During World War Two, cooks again faced challenges with ingredients for Christmas pudding, and once again, dried eggs were recommended:
It was well into the 1900s before ovens became common in English homes. Christmas puddings had the advantage over Christmas cake in that they did not require an oven to make, as they were steamed / simmered in a pot instead.
Germans save the English Christmas Pudding
The Puritans banned Christmas pudding in 1664. They felt that it was a “lewd custom”, whose rich, decadent ingredients were “unfit for a God-fearing people.”
Many people are credited with reviving the tradition. One is King George 1st, who was actually German. He had eaten plum pudding earlier in the year of 1714, developed a taste for it, and decided to serve it at his Christmas feast that year, reviving the tradition.
By the start of the 1800s, Christmas pudding was falling out of fashion again, until along came another German to revive it — Prince Albert. That was the only nudge that the Victorians, who loved festive occasions, needed. They were the ones who started putting coins or charms in the Christmas pudding. The tradition of placing things in the pudding is said to be reminiscent of the Roman Saturnalia feast, when cakes were supposedly served with a bean inside them, and whoever found the bean would have luck. CooksInfo is not currently aware of any scholarly let alone primary sources to back this assertion, though food writers have been saying it for a long time. In more recent history, a bean was still placed in a Twelfth Night cake, and it’s perhaps from the Twelfth Night cake tradition that the Victorians got the idea.
Now Christmas pudding, whether remembered fondly or imagined, is firmly a part of an English Christmas.
Christmas Pudding did not make it over to North America
Many North Americans can imagine Christmas pudding as part of a traditional mythical Christmas, but it never actually appears on North American tables. Everything else is there: Christmas crackers, Christmas cake, Christmas trees, egg nog, shortbread cookies, the roasted meat… but how did Christmas pudding get dropped off the list?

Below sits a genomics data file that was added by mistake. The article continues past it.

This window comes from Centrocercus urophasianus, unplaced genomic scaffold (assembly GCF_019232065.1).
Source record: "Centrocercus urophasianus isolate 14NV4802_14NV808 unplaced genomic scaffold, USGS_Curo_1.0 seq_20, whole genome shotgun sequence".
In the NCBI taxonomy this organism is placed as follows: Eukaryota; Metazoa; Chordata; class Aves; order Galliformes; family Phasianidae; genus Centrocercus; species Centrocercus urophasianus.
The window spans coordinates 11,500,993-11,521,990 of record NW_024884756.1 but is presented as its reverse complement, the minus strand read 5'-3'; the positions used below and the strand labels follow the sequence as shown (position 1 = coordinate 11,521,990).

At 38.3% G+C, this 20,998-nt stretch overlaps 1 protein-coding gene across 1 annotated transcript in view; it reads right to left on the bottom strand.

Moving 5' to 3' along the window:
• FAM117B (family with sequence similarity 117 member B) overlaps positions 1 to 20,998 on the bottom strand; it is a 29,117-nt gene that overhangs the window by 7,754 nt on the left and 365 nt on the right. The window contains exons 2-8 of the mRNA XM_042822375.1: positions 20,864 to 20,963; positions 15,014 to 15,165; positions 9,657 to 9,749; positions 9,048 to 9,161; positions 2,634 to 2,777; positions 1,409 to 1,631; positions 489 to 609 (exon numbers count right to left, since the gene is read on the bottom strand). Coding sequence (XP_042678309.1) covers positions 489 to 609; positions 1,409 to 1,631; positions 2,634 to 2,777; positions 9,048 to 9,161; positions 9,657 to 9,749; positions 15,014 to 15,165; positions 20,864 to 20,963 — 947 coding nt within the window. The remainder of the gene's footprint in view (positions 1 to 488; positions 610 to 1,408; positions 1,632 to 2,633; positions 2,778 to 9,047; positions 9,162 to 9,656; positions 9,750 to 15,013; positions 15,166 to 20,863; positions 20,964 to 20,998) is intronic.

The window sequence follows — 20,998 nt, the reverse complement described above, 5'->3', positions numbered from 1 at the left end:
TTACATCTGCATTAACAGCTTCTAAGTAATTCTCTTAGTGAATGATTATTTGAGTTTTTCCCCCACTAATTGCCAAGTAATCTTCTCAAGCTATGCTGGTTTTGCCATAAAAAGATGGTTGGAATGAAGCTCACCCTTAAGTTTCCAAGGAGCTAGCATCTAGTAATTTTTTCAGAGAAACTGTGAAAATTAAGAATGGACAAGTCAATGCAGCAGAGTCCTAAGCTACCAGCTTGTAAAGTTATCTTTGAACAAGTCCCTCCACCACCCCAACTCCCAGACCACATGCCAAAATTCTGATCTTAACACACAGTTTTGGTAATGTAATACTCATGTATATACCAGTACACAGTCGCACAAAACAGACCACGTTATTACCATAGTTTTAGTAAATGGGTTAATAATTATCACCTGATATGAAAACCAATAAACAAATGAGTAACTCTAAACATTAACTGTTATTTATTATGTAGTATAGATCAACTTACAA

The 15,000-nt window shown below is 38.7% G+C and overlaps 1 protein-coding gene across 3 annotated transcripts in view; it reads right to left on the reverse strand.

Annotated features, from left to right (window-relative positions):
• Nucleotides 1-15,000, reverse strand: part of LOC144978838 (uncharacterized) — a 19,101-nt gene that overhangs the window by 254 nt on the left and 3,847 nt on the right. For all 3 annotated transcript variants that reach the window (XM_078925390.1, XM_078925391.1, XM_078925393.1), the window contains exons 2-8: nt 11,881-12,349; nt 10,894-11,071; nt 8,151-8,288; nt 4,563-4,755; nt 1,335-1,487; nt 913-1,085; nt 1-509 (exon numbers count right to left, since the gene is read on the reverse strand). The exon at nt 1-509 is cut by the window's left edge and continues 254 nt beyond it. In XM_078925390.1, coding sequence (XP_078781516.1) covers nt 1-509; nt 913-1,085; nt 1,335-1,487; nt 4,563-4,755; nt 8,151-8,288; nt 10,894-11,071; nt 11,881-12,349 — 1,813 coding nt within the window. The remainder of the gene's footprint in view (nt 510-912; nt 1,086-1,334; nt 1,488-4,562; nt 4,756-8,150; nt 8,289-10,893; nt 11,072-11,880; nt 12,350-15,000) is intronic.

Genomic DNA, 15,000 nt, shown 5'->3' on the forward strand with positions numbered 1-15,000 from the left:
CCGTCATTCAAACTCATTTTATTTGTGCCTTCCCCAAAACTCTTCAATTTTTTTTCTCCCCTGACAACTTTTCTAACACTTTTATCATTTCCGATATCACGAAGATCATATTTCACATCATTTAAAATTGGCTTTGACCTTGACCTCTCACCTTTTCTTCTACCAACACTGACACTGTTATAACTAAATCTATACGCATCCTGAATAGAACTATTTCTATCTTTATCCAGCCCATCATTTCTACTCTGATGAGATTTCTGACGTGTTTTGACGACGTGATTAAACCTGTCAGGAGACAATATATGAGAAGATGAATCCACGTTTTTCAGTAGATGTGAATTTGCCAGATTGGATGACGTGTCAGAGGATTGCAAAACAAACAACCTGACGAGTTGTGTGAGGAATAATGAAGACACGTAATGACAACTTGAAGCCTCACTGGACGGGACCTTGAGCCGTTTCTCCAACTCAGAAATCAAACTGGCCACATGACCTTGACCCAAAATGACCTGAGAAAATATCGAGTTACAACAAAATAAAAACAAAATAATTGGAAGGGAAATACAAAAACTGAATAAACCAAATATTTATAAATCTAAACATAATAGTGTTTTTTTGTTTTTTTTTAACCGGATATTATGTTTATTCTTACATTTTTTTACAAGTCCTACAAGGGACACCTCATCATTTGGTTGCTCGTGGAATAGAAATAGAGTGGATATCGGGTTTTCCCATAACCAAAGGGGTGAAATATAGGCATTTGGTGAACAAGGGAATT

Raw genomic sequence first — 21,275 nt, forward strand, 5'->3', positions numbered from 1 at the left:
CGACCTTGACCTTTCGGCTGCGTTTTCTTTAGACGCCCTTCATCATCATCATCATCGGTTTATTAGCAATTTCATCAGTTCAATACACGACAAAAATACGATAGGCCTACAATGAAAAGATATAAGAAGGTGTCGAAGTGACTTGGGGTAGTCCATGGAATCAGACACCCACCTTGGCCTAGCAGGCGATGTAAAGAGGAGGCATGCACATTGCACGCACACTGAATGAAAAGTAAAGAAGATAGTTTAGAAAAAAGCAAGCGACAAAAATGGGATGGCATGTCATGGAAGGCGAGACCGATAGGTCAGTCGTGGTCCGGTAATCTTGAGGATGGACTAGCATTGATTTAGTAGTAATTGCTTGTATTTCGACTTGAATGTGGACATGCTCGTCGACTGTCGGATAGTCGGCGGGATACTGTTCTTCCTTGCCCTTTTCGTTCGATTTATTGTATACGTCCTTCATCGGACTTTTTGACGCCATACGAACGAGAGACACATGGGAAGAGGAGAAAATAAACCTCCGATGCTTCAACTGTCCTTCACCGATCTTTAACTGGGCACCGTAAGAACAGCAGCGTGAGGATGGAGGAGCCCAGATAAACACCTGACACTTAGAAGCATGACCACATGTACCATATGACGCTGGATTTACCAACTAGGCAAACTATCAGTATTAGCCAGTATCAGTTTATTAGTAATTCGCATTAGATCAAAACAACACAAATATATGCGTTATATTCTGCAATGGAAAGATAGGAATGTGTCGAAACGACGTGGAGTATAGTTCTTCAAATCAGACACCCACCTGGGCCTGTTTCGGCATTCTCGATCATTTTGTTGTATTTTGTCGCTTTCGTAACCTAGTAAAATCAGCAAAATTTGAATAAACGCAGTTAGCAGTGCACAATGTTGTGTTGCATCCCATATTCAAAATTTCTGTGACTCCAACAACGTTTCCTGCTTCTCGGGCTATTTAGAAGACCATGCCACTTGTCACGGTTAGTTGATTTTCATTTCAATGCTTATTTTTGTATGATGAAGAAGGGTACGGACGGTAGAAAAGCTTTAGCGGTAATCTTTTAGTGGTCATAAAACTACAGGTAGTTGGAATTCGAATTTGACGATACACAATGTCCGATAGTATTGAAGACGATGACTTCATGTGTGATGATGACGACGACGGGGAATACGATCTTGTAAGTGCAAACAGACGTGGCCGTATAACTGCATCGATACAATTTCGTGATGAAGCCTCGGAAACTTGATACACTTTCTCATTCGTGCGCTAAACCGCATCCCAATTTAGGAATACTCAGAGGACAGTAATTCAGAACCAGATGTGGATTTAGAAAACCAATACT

Amongst the first Europeans to settle in the United States were the Puritans, the Quakers and other puritanical religious groups. (Canada had the French at that time, who had different religious and food customs altogether.) They came not only to escape religious persecution, but to escape the “sinful excesses” that they had tried and failed to suppress in England, and one of those excesses was Christmas Day. They didn’t celebrate Christmas as a holiday, but kept right on working and ate normal food for dinner that night.
Christmas pudding, though — a steamed, decadent fruit-filled Christmas Pudding — was singled out for a special place on their hate list. It was their bête-noire, with a special place of contempt on their Christmas food list.
Still, some Americans did know of it, even 100 or more years later. Charles Herbert of Newburyport, Massachusetts, a captured American sailor held in Plymouth, England during the American Revolutionary War, in his 1777 prison diary wrote of the efforts of himself and his fellow American prisoners to get themselves a Christmas pudding:
24th December. It is twelve months since I was taken, and as to-morrow is Christmas, and we have a little money, we are resolved to have something more than we had last Christmas; accordingly we sent out for five pounds of flour, one pound of suet, one pound of plums, half a pound of sugar, half an ounce of spice, and two quarts of milk, to mix the same for a pudding.
25th December. Christmas. To-day had our intended pudding, and as there was so much of it that we could not conveniently boil it all in one bag, we made two of it, and the largest was as much as seven of us wanted to eat at one meal, with our other provisions. Charles Herbert. From “A Relic of the Revolution”. Charles H. Peirce, Boston. 1847. Chapter 9.
Still, Christmas pudding, just did not seem to develop firm, broad roots in America.